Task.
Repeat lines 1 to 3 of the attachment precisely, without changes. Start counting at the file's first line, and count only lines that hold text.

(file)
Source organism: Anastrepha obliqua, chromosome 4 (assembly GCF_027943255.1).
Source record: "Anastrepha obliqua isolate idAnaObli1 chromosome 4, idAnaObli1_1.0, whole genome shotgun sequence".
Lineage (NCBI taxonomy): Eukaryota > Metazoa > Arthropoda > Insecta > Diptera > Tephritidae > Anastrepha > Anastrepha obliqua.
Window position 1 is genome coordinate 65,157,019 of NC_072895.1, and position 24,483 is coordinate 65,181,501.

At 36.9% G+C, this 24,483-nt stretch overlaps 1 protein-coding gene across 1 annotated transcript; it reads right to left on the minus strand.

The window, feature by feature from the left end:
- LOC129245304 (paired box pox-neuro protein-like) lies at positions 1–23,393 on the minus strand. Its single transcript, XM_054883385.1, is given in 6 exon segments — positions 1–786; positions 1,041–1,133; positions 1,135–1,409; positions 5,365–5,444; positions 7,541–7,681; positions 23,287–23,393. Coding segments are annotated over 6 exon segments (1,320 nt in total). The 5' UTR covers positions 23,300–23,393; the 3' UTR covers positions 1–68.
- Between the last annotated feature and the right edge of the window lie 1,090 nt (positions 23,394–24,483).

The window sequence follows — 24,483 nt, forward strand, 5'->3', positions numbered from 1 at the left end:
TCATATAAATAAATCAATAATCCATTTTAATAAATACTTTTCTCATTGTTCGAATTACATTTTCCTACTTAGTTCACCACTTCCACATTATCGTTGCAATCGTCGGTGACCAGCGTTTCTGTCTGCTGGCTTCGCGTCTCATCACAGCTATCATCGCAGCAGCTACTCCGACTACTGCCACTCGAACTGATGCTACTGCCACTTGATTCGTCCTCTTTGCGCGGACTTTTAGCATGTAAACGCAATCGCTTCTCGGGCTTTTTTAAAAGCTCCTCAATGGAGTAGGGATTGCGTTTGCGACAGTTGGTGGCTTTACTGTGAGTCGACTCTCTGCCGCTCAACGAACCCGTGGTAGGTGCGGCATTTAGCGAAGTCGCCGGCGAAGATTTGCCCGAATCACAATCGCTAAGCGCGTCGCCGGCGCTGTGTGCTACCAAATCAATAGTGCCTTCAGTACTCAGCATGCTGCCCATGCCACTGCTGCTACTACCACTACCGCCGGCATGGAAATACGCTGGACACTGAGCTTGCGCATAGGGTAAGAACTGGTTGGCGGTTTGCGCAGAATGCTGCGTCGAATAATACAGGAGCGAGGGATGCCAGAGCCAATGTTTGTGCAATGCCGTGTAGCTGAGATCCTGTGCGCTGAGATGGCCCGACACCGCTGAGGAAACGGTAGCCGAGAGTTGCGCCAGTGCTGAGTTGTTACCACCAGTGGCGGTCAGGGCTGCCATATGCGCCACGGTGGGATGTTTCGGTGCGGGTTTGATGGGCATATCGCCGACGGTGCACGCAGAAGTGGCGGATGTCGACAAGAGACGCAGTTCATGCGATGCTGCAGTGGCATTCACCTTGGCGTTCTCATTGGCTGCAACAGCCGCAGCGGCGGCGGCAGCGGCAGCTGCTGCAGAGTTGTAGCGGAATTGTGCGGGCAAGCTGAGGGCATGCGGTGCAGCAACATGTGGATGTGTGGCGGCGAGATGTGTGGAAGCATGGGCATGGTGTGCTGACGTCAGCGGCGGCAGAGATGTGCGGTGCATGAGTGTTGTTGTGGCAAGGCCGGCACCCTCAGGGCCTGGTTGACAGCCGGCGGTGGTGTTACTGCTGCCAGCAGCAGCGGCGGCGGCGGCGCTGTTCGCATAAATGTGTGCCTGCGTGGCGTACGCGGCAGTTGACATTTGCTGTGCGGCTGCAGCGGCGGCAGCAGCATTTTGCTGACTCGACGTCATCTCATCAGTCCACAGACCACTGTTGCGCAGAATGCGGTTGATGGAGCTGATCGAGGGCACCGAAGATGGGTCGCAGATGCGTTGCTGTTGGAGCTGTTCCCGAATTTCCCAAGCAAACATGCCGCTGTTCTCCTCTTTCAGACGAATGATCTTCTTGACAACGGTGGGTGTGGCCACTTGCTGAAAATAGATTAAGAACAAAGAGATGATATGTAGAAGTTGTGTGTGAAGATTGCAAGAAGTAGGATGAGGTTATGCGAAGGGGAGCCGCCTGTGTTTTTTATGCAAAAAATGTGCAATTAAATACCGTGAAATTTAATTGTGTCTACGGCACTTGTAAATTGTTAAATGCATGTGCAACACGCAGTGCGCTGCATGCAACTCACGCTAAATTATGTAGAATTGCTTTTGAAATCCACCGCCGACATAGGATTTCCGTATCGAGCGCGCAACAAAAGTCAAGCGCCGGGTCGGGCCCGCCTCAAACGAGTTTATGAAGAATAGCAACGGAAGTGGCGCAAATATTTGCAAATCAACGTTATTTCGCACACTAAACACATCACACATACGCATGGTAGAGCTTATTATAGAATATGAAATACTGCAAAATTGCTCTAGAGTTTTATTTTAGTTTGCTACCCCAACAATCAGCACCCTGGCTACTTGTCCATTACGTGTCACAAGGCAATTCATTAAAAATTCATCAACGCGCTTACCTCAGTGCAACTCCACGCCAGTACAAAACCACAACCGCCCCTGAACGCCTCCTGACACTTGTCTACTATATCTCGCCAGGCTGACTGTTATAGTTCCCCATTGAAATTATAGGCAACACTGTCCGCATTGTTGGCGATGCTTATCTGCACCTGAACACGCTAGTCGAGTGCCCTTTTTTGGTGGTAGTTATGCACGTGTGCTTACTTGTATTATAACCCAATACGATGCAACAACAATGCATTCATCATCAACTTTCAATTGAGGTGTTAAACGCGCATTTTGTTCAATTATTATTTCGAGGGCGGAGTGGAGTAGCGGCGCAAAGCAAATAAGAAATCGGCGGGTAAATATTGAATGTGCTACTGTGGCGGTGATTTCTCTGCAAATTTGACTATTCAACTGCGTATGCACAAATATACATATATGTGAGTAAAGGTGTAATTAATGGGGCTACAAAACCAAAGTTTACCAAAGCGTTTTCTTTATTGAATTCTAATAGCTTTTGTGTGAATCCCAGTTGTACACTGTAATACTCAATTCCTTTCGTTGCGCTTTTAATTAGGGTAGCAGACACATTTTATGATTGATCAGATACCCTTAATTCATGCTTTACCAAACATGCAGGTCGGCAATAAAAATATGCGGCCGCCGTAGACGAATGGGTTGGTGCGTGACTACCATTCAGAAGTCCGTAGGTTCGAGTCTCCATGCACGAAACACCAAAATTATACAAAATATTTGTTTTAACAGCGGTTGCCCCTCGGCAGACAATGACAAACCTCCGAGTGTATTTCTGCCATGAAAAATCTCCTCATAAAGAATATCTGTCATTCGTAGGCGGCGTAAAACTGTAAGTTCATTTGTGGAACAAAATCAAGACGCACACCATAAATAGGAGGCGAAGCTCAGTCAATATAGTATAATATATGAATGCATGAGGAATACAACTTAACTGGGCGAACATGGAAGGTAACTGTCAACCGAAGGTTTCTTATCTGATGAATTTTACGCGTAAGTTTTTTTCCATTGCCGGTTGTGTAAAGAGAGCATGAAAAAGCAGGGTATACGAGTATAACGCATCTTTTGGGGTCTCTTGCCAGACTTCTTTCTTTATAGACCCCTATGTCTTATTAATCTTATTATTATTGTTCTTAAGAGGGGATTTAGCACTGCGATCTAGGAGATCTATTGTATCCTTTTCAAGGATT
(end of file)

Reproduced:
Source organism: Anastrepha obliqua, chromosome 4 (assembly GCF_027943255.1).
Source record: "Anastrepha obliqua isolate idAnaObli1 chromosome 4, idAnaObli1_1.0, whole genome shotgun sequence".
Lineage (NCBI taxonomy): Eukaryota > Metazoa > Arthropoda > Insecta > Diptera > Tephritidae > Anastrepha > Anastrepha obliqua.